SdKfz 251 in Action (Armor in Action 21)
By Charles Kliment
Publisher: Squadron Signal Publications 1981 52 Pages
PDF 44 MB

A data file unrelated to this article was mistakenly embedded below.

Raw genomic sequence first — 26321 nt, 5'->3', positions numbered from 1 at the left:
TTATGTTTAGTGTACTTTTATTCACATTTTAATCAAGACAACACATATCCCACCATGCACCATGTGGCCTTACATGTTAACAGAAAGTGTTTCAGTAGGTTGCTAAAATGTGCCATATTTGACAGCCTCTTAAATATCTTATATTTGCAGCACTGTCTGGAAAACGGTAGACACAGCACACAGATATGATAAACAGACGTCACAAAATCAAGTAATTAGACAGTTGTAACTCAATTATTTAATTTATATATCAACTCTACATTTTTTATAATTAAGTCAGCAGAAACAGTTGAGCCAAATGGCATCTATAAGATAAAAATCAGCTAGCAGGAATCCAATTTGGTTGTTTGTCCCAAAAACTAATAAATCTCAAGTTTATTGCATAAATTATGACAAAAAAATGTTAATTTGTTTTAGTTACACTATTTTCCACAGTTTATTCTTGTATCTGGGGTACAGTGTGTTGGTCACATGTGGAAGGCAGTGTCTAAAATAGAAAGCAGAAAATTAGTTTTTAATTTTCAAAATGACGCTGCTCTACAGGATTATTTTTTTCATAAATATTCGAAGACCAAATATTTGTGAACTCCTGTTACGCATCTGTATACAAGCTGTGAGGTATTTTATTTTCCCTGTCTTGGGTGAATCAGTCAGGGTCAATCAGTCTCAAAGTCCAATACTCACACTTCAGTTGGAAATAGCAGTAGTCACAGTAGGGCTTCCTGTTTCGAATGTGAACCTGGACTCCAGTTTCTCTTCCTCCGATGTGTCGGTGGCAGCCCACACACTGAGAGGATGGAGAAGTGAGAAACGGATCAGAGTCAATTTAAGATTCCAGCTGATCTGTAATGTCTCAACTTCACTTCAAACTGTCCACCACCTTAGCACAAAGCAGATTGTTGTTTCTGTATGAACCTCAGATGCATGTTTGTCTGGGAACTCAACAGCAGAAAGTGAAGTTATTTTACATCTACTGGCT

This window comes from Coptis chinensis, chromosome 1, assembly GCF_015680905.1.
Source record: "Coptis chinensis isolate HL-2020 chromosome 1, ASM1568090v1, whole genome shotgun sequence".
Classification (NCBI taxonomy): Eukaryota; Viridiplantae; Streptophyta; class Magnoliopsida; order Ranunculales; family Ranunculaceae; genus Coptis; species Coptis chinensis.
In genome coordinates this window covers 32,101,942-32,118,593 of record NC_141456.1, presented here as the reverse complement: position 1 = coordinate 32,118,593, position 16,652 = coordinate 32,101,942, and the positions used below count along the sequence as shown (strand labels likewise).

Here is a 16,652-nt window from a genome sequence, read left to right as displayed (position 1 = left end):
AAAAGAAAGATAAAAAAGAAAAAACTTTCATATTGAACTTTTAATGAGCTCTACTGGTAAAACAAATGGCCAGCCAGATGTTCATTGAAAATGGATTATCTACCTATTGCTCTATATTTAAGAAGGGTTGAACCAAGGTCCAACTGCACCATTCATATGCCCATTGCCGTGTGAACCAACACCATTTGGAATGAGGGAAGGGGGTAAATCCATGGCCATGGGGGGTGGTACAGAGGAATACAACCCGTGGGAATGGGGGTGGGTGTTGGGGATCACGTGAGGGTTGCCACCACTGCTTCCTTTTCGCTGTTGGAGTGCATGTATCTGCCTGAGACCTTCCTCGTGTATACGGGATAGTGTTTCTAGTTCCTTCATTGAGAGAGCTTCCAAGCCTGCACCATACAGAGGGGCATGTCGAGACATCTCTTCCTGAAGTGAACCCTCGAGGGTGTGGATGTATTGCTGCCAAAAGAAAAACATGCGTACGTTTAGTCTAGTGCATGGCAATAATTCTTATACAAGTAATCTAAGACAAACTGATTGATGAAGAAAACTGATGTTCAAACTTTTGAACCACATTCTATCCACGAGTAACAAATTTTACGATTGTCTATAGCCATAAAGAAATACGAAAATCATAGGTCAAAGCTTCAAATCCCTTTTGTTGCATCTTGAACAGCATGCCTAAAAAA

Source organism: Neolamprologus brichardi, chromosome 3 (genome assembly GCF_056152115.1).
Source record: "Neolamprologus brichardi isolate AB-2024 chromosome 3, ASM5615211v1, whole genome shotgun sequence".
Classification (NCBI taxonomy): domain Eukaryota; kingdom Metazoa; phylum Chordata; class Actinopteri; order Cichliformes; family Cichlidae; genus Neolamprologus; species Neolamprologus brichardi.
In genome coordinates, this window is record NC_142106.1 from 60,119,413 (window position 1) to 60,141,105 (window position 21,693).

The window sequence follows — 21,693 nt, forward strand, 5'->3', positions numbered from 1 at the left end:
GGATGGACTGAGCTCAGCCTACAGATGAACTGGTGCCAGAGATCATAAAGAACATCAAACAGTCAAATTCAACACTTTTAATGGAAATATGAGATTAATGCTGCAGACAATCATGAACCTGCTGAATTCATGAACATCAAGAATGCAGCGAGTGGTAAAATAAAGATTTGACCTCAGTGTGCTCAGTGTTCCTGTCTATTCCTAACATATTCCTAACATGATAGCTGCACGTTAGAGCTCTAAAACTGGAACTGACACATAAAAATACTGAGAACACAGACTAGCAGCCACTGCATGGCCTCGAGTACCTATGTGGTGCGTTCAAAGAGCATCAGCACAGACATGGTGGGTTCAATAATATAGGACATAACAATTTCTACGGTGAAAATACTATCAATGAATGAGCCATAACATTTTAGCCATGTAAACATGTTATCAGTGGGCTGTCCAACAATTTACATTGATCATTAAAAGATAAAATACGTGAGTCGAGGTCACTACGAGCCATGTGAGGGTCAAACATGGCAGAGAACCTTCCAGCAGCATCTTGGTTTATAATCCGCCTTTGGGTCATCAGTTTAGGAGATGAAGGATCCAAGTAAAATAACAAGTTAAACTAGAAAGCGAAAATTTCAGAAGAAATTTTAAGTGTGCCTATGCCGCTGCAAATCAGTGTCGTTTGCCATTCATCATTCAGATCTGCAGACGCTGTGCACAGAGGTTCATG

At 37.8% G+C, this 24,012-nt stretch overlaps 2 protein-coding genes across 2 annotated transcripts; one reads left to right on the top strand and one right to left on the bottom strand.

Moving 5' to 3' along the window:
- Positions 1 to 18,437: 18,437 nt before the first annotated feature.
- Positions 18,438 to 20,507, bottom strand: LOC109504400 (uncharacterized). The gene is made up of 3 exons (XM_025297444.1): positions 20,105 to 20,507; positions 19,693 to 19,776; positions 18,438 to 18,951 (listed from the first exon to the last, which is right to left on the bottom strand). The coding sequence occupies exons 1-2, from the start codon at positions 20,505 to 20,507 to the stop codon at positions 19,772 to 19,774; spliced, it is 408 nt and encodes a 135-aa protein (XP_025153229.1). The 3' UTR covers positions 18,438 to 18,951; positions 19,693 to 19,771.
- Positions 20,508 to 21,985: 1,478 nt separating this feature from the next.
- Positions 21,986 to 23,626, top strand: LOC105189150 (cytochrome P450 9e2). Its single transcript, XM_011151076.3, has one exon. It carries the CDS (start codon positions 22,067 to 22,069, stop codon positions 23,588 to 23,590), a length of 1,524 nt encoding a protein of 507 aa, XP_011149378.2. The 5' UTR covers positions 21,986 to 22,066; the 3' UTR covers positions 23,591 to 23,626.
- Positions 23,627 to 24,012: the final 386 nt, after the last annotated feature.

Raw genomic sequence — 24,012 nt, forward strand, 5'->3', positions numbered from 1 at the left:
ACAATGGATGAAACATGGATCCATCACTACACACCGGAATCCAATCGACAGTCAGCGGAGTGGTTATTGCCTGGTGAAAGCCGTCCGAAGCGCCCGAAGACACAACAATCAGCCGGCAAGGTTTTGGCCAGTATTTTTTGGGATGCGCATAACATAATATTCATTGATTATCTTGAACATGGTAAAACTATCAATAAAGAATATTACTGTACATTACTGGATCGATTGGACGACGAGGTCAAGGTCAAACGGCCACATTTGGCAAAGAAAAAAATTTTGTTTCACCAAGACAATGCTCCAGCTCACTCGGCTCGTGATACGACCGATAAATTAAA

The tank was developed during the first World War as a means to break the stalemate on the Western Front. Its intended function was to break through enemy lines and clear the way for following infantry. This the tanks were eventually able to do, but they were unable to exploit their success because of their low speed and poor mechanical reliability. The enemy was usually able to rush reserve troops into the break and seal the front, necessitating a series of slow and costly break-through attacks. The infantry had no problem following the slow tanks during the attack, but was totally unprotected and suffered heavy casualties. The English proposed the Mark IX carrier, which was supposed to carry fifty infantrymen into battle protected by armor, but the design was still in prototype when the war ended.